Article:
NBA Western Conference Finals: The Spurs’ Precision-Tuned Dominance
After his San Antonio Spurs mangled the Oklahoma City Thunder in the first game of the Western Conference Finals 122-105, Spurs coach Gregg Popovich was asked if they made any special effort to get the ball into the paint with the Thunder’s primary rim protector, Serge Ibaka, sidelined for the rest of the year with a calf injury.
“No,” he said – flatly, as he says almost everything. “Sometimes it’s hard to focus on something like that, to decide you’re going to do that: you’re going to shoot threes tonight or you’re going to go into the paint tonight. You take what’s given. Play the game. Respect the game and whatever’s there, take advantage of that.”
NBA Conference Finals: The Inevitability of the Association
That’s the thing about the Spurs, who have now won 10 straight Game 1s in the playoffs: they’re not going to beat themselves by pressing or playing outside themselves, even when tempted. Without Ibaka, it was obvious that the Thunder would struggle, but there was also the glimmer of hope for Oklahoma City that getting forced out of their comfort zone might goad the generally uninspired Scott Brooks to adapt and find some unorthodox productivity in backup big men like Nick Collison, Steven Adams or even Perry Jones III.
Left with little choice, Brooks ran out some lineups pairing Russell Westbrook and Reggie Jackson in the backcourt (and even one that had Kevin Durant nominally playing center alongside forward Caron Butler and three point guards, with Westbrook attempting to check Tiago Splitter on defense). Maybe the Thunder were trying to work some of the same juju the Los Angeles Clippers pulled on them when they put Chris Paul on Durant in the fourth quarter of Game 3 of their series. But Spurs Dad just wasn’t buying it.
Instead, San Antonio calmly disassembled Oklahoma City both inside and out with about as much drama as an oil change.
In the regular season, the Thunder allowed an average of 39.4 points in the paint per game, but the Spurs hung 40 points on them there in the first half alone, ending up with 66. To add insult to injury, Danny Green’s magical playoff form from last season returned and he hit 6-of-7 including 4-of-5 from downtown. Manu Ginobili was 3-of-4 from the arc and although Kawhi Leonard only had 16 points, it felt like much, much more as he sliced and spun his way to the rim time and time again.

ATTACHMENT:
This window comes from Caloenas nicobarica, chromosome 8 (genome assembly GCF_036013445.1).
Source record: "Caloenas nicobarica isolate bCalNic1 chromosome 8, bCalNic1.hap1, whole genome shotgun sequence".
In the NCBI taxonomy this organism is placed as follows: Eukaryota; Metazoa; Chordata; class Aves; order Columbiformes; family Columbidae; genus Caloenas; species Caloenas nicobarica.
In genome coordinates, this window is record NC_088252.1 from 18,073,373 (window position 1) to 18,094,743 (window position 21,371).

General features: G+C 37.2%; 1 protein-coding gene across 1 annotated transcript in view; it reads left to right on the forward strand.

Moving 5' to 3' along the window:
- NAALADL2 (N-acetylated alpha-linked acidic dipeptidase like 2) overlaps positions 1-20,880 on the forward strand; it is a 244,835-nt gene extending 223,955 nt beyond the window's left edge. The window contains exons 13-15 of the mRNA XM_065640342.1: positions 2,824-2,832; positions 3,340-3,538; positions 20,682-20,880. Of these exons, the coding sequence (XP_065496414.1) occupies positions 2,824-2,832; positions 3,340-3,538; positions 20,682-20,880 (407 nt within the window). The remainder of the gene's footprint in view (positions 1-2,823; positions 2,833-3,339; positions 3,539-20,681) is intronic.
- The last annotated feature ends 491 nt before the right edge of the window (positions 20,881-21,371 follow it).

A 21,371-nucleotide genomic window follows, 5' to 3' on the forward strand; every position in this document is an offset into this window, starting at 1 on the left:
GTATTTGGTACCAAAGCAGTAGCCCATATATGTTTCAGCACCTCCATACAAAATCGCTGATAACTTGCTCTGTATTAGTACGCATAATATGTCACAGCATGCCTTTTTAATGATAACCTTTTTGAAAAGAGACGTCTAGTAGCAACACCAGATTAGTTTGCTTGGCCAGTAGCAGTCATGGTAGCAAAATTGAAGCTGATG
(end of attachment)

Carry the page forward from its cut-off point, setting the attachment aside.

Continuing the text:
Leonard has come into his own in these playoffs and his path through the league so far is interesting in comparison to Paul George. Both came into the league with signature physical gifts (George’s length, Leonard’s massive, Rock Biter-sized hands) that helped contribute to early defensive success while their offensive games evolved. But George’s ascension into the MVP discussion early in the season dovetailed with the beginning of the Pacers’ rocky stretch from just before the All-Star break right up until now, whereas Leonard’s rise has been more clandestine. It can be hard to tell if Leonard is so level-headed about the game because he came up with the Spurs, or if the Spurs moved to get him in a trade with Indiana for George Hill because they saw he could fit their particular ethos. Either way, the fit couldn’t be more ideal.
So what can Oklahoma City do to at least challenge the well-oiled machine that is San Antonio when they’re missing their third-best player? The good news for them is that a breakout third quarter by Russell Westbrook (12 points on 4-of-7 shooting) pulled them all the way back into it and even got them the lead briefly. But one of the problems of having to go small is much greater wear and tear on a player like Durant when he’s forced to guard bigger opponents. The result? A 1-for-4 fourth quarter for the MVP for just three points.
This is no easy task that lies before Oklahoma City. They’re going to have to rely on outsize performances from Westbrook and Durant and near perfect everything else – including not only creative but judicious marshaling of different lineups – to prevail, and they’re run by a coach whose greatest strength is the big picture things like chemistry and buying in, not moment-to-moment adjustments in the game.
Reducing this series to heart on the Thunder side versus mind on the Spurs side does it a disservice, but it is very much about the collision between process, craft and discipline for San Antonio and inspiration, will and raw skill for Oklahoma City. Two years ago, the Thunder showed themselves capable redlining for long enough stretches to beat the Spurs, but that run included the now-departed James Harden and a healthy Ibaka. More than finding a new gear, the Thunder will have to steal an entirely new hot rod to survive. At the very least, it will be fun to watch them try.
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